And they aren’t just fair weather riders either – one time it was pouring with rain when we set out and didn’t stop the whole time we were out. Not only was it wet, it was cold. When we got back to the carpark after 2 hours ride we were covered in mud, soaked to the bone and freezing cold with the biggest smiles on our faces, kids included. Nothing more bonding and character building than a shared adventure.
So it might not happen overnight and there will probably be a few tears but it’s worth it to share your love of mountain biking or tramping or whatever form your adventuring takes because as the good memories grow the challenges of getting there fades. In fact the challenge of getting there are part of the good memories.
So when our friends thought there was no way my kids would be on the steep uphill trail I knew they would be because we had put in the mud, sweat and tears to get them there.
Unless you are Mother Teresa, this is going to test the limits of your patience but it will be worth it!
Try and get out on a regular basis. Just like us, the more your kids do something the easier it becomes.
Don’t think that your children need to be great riders before they hit the trails. The kids/family trails in Rotorua ( and hopefully its the same at your mountain bike park ) are a great place for kids to get their confidence up.
We have found that mountain biking with kids is more dangerous than riding with adults. Seems to be something to do with their unpredictability, sudden stops and my daughters ability to ride at ridiculously slow speed. So have your wits about you!
Take lollies, chocolate or whatever it takes to keep your child going and be prepared to stop often.
Invest in the best gear you can afford for your kids to enjoy the activity, e.g cycle shorts for cycling. We wouldn’t want to ride without cycle shorts so why would our kids. My husband gets lots of great deals on trademe. Buy unisex colours and styles. You could also suggest to friend’s and relatives that they buy related gear for your kids birthdays or Christmas presents.
I love the feeling of discovering something new, well new to us anyhow. We have spent a far bit of time in Rotoura ( mostly mountain biking ) so decided to head to Taupo for a long weekend of mountain biking. Where the discovery happened, was as we drove from Taupo to Rotorua ( yes we just can’t stay away ) We had read about Rainbow Scenic Reserve and thought we would do a walk round the Reserve.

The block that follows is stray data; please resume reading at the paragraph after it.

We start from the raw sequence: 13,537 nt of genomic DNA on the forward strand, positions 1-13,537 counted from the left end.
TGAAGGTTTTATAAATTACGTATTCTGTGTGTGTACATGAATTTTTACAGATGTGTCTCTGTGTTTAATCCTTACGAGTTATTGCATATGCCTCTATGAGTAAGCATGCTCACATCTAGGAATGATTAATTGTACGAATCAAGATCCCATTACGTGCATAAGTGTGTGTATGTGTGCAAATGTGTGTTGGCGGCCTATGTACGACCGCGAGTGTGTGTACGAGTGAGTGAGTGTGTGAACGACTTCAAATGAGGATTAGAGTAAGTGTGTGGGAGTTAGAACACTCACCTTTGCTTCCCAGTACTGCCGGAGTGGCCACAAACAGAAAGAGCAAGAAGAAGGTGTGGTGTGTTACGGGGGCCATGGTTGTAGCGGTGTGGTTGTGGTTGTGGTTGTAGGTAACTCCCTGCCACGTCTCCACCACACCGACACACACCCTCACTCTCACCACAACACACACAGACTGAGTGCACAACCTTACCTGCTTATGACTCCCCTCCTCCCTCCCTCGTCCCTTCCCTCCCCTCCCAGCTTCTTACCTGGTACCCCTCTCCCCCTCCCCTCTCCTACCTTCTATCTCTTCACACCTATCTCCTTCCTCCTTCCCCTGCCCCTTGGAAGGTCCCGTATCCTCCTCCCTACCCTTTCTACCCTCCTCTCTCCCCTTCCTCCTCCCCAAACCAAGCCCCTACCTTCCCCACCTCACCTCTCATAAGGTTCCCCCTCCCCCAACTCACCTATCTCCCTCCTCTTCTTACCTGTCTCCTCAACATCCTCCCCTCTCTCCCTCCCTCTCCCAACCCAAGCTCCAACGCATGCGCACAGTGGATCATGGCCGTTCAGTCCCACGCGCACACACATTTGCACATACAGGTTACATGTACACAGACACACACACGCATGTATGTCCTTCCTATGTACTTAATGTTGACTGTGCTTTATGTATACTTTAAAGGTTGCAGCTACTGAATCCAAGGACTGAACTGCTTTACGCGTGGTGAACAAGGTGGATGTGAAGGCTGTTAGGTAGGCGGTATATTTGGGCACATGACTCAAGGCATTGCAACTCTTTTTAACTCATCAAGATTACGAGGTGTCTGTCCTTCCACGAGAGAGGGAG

Imagine how delighted we were to find that the walking tracks were shared paths. A quick 3 km through the bush and we could be at Kerosene Creek, which I had seen photos of and was keen to explore. So we did a quick change in the carpark and jumped on our bikes – excited to be discovering a new ride. The ride was listed as a grade 2 but we thought it was more of a grade 3 as it had quite a few uphills, switchbacks and the volcanic scoria made it quite skiddy.
The native bush was gorgeous although the trail mustn’t have been used much in places as the tracks were a little overgrown, sometimes with blackberries so it was a little scratchy. Add to that some rain and we were in for a true adventure.
So the 3km seemed further than we thought – that could have been on account of the rain but Kerosene Creek was well worth it.
I should mention at this point that you can drive down a gravel road to Kerosene Creek. I should also explain that although the name doesn’t sound that inviting Kerosene Creek is actually a thermal stream with a waterfall into a dammed pond that people come from near and far to soak in.
The path to the pond meanders down the stream a little and while this may look inviting keep walking as the dammed area is a few minutes walk further down the stream.
It’s a slight clamber down the bank to get into the pond but well worth it. This is a very popular spot and at times there were about 30 people in the pond, however at one point we were lucky enough to have the area to ourselves which was truly magical.
Sitting in thermal water while the stream cascades over the waterfall has to be one of the best experiences of my life. Whether you drive directly to the carpark or walk or ride through the Rainbow Mountain Reserve it’s well worth a visit.
Sharing family fun & adventures from the kitchen to the great outdoors